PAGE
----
• “The sun will no more be your light by day, nor will the brightness of the moon shine on you, for the LORD will be your everlasting light, and your God will be your glory.” (Isaiah 60:19)
  • “The night is nearly over; the day is almost here. So let us put aside the deeds of darkness and put on the armor of light.” (Romans 13:12)
  • “You are all sons of the light and sons of the day. We do not belong to the night or to the darkness.” (1 Thessalonians 5:5)

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Filed under Christianity, Evangelism, Great Commandment, Great Commission, Intercession, Object Lesson, Relationships, Witness

Where You Focus



Time

15 minutes


Description

This object lesson helps children (and adults) understand that sometimes we don’t give people a fair chance and that it’s important to look at the good things about people, too.

Materials

PowerPoint file, “Where You Focus.ppt,.” a projector and a screen or blank wall.  (This PowerPoint is available on the “Downloads” page.”

Preparation

Set up projector and load file.

Procedure

Use the following script (or modify to suit your needs):

· “I’m going to show you a magic trick.”

· “On the next slide, there will be 8 cards.” (Show slide 2.)

· “I want you to pick one and memorize it… Have you memorized it?” (Show slide 3).

· “O.K., on the next slide your card is going to be turned face down.”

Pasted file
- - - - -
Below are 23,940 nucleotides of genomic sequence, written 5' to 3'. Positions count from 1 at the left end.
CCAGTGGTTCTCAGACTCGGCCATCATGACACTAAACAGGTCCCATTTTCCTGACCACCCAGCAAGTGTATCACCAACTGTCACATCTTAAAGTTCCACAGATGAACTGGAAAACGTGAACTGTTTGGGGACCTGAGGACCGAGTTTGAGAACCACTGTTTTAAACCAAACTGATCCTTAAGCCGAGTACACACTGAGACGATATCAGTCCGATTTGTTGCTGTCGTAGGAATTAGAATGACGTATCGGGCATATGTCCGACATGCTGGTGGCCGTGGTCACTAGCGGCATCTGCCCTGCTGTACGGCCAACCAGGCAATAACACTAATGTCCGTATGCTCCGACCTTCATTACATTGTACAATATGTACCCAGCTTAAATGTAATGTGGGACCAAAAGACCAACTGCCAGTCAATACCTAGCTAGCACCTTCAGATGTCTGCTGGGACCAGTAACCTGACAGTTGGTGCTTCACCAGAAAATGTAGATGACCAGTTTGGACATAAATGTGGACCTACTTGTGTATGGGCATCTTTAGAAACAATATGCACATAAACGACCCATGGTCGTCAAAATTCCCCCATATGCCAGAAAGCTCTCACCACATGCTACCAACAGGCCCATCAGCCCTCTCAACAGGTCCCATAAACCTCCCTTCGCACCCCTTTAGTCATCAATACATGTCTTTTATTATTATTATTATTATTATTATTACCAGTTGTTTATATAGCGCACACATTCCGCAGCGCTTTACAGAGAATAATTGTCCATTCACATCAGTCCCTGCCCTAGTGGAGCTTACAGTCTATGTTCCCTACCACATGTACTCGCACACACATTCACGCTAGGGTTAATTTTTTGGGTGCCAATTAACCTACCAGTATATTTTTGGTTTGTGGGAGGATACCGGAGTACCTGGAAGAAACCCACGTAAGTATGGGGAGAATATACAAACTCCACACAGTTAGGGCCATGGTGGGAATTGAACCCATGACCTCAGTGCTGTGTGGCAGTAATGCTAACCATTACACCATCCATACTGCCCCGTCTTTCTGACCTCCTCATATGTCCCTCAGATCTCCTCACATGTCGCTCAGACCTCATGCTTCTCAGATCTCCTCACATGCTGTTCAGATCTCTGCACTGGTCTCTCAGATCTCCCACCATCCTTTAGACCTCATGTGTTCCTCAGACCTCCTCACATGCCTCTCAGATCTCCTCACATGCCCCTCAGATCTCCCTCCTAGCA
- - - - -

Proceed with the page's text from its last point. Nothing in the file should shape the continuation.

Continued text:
· “Was I right?” (Show slide 4.)

· “Pretty impressive, huh? Want to do it again?” (Show slide 5.)

· “OK, same thing – pick a card on the next slide and memorize it.” (Show slide 6.)

· “Got it?” (Show slide 7.)

· “On the next slide, it will be turned upside down.” (Show slide 8.)

· “I did it again, didn’t I?” (Show slide 9.)

· “Now a magician’s not supposed to reveal his secrets, but I think I’ll make an exception this time.”

· “How many of you want to know how I did that?”

· “Ok, watch this!” (Show slide 10, and ask one child to pick a card and tell you what it is. Flip to slide 11.)

· “Do you see it? Nope, not there – maybe it’s the upside down one.”

· “Let’s try again.” (Flip back to slide 10.)

· “Pick a different card this time, and tell me what it is.” (Show slide 10.)

· “Not there. Hmmm… We can’t have two cards turned down.”

· “Can anyone figure out how I did it?”

· “Right! None of the cards are the same.”

· “I know, it’s a dirty trick, but I showed it to you to make an important point.”

· “When you focus on just one thing, you usually miss everything around it.”

· “Sometimes, we do this with people. We focus on just one part about them and miss all the other stuff.” (For an example, pick on an adult or yourself.


· “If I focus on ______’s big nose, I might miss that he’s really funny.”

· “Or, if I focus on his ______, I might miss that he’s really smart.”

· “Does this ever happen to you?”

· “Do people notice just one thing and miss the rest?”

· “That hurts sometimes, doesn’t it?”

· “And it doesn’t feel very fair.”

· “You’ve got so many wonderful things about you.”

· “Well, God never sees just one thing about you!”

· “He always sees all the wonderful things.”

· “He sees the best in you and loves you just like you are.”

· “Can we make an agreement?”

· “Touch your neighbor and say, ‘I’m not going to focus on the bad stuff.’”

· “Touch your other neighbor and say, ‘I’m going to focus on the good stuff.’”

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Filed under Agape Love, Christianity, Focus, illusion, Kindness, Love, Magic, Object Lesson, Relationships